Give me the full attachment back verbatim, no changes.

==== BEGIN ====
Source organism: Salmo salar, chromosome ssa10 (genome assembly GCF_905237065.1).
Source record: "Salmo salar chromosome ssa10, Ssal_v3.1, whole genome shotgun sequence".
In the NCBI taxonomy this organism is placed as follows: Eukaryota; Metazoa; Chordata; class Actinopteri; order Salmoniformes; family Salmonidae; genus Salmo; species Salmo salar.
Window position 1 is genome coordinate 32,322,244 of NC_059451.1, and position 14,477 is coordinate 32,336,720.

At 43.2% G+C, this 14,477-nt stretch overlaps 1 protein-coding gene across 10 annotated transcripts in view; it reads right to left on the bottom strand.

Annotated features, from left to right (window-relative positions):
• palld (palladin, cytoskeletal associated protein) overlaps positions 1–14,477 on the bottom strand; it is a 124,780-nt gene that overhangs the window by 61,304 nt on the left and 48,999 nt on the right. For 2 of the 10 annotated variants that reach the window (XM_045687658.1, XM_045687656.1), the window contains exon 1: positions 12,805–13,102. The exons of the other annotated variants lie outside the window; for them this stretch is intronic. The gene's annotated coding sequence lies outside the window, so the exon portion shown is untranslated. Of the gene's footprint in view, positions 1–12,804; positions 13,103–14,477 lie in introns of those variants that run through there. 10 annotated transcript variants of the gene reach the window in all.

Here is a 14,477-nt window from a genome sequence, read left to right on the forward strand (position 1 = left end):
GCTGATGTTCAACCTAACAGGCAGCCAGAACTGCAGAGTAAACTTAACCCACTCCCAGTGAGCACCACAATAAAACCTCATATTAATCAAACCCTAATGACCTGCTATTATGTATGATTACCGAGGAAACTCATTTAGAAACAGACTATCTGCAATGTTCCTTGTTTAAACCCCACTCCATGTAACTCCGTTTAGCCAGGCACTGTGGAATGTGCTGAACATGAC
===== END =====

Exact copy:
Source organism: Salmo salar, chromosome ssa10 (genome assembly GCF_905237065.1).
Source record: "Salmo salar chromosome ssa10, Ssal_v3.1, whole genome shotgun sequence".
In the NCBI taxonomy this organism is placed as follows: Eukaryota; Metazoa; Chordata; class Actinopteri; order Salmoniformes; family Salmonidae; genus Salmo; species Salmo salar.
Window position 1 is genome coordinate 32,322,244 of NC_059451.1, and position 14,477 is coordinate 32,336,720.

At 43.2% G+C, this 14,477-nt stretch overlaps 1 protein-coding gene across 10 annotated transcripts in view; it reads right to left on the bottom strand.

Annotated features, from left to right (window-relative positions):
• palld (palladin, cytoskeletal associated protein) overlaps positions 1–14,477 on the bottom strand; it is a 124,780-nt gene that overhangs the window by 61,304 nt on the left and 48,999 nt on the right. For 2 of the 10 annotated variants that reach the window (XM_045687658.1, XM_045687656.1), the window contains exon 1: positions 12,805–13,102. The exons of the other annotated variants lie outside the window; for them this stretch is intronic. The gene's annotated coding sequence lies outside the window, so the exon portion shown is untranslated. Of the gene's footprint in view, positions 1–12,804; positions 13,103–14,477 lie in introns of those variants that run through there. 10 annotated transcript variants of the gene reach the window in all.

Here is a 14,477-nt window from a genome sequence, read left to right on the forward strand (position 1 = left end):
GCTGATGTTCAACCTAACAGGCAGCCAGAACTGCAGAGTAAACTTAACCCACTCCCAGTGAGCACCACAATAAAACCTCATATTAATCAAACCCTAATGACCTGCTATTATGTATGATTACCGAGGAAACTCATTTAGAAACAGACTATCTGCAATGTTCCTTGTTTAAACCCCACTCCATGTAACTCCGTTTAGCCAGGCACTGTGGAATGTGCTGAACATGAC